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How The Adventist Church Changed its Fundamental Beliefs in San Antonio


Work on the Fundamental Beliefs zeroed in on the nuances of specific words Monday at the Alamodome where General Conference delegates gathered for their fourth day of business sessions.

The conversation began with the matter of how many votes would be needed to pass changes in the beliefs—a “simple”majority or two-thirds. A delegate had requested on the first day of meetings that given the importance of the Fundamental Beliefs any changes be treated like changes to the constitution and bylaws that require a two-thirds majority vote to alter.

President Ted Wilson told the group that the Steering Committee had considered the request, but decided not to move away from the simple majority vote. He said, “it is not our intention that the fundamental beliefs be changed with a close vote, but a consensus vote. We recommend that we do not insert into the rules order a requirement for a two-thirds vote.  He appealed to the delegates to “Calm our hearts so we do not get caught up in parliamentary process and block the progress of our work.”After some discussion, the delegates voted to accept the recommendation of the Steering Committee to remain with a simple majority.

Drafting Committee members Artur Stele, Bill Knott, and Angel Rodriguez were introduced and on the platform ready to answer questions. Stele, chair of the committee that also included Gerhard Pfandl, led the way through the Fundamental Belief documents. He said the committee had been given a specific task—first, to review all the beliefs to make sure that the language is clear and distinct, and secondly, to find a way to integrate the language of the “Affirmation of Creation” document approved by the 2005 General Conference, into Belief 6 on Creation and Belief 8 on the Great Controversy (the most suitable place for mentioning a global flood). He emphasized that there were no recommendations to change what we believe. Rather the effort was directed at making the Beliefs clear, given the changes that occur over time in the understanding of words and phrases.

The Preamble and Beliefs 13, The Remnant and Its Mission; 14, Unity in the Body of Christ; 15, Baptism; 16, The Lords Supper; 26, Death and Resurrection; 27, The Millennium and the End of Sin; and 28, The New Earth, only had biblical references put in canonical order, so they were quickly voted. Other simple changes to Beliefs 25, The Second Coming of Christ; 20, The Sabbath; 11, Growing in Christ; and 9, The Life, Death, and Resurrection of Christ, were voted.  Throughout the entire Statement of Fundamental Beliefs changing to gender neutral language was achieved, mostly without controversy except in a few specific beliefs.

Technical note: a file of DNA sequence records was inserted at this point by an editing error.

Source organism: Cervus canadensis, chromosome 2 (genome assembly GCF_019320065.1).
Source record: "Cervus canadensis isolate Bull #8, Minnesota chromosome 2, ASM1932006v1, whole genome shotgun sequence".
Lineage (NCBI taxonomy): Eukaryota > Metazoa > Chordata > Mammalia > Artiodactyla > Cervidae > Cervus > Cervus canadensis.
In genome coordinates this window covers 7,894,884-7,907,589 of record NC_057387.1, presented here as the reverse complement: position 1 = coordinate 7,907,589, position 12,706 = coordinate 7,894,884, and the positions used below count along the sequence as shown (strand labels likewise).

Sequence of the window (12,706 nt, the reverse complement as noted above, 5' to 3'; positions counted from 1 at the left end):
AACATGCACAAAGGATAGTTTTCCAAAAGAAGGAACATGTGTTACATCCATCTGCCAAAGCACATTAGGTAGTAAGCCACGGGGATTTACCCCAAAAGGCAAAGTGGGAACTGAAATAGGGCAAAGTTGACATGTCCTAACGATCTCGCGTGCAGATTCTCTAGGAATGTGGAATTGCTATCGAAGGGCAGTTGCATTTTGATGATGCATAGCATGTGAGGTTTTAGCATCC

The word “apostolic” in Belief 17 on Spiritual Gifts and Ministries sparked extended discussion. Since it could be misunderstood without more clear definition, the committee said in its recommendation that it be removed from the sentence:  “Some members are called of God and endowed by the Spirit for functions recognized by the church in pastoral, evangelistic, apostolic, and teaching ministries particularly needed to equip the members for service, to build up the church to spiritual maturity, and to foster unity of the faith and knowledge of God.”  There were  suggestions for alternative words such as cross-cultural and pleadings to leave the word in place. Eventually the vote to refer this Belief back to the Drafting Committee for reconsideration was defeated and “apostolic” removed from the Belief that was then approved.

Belief 21, Stewardship, was voted without extended discussion.  A delegate then suggested that discussion move to Beliefs 6, Creation; and 8, The Great Controversy, which everyone was waiting for but Artur Stele demurred, not wanting to destroy the good movement that was occurring.

Belief 22, Christian Behavior, was easily voted.

Proposed changes to Belief 23, Marriage and the Family, brought defenders of the gay community to the microphone, because the proposed changes included removing the word “partners” given its current connotation with gay marriage. In the midst of the conversation, President Ted Wilson went to the microphone and said in an authoritative tone, “We want to leave no ambiguity about marriage”. His comment received thunderous applause. All proposals to alter the proposed changes then met with defeat and the revised Belief voted as is.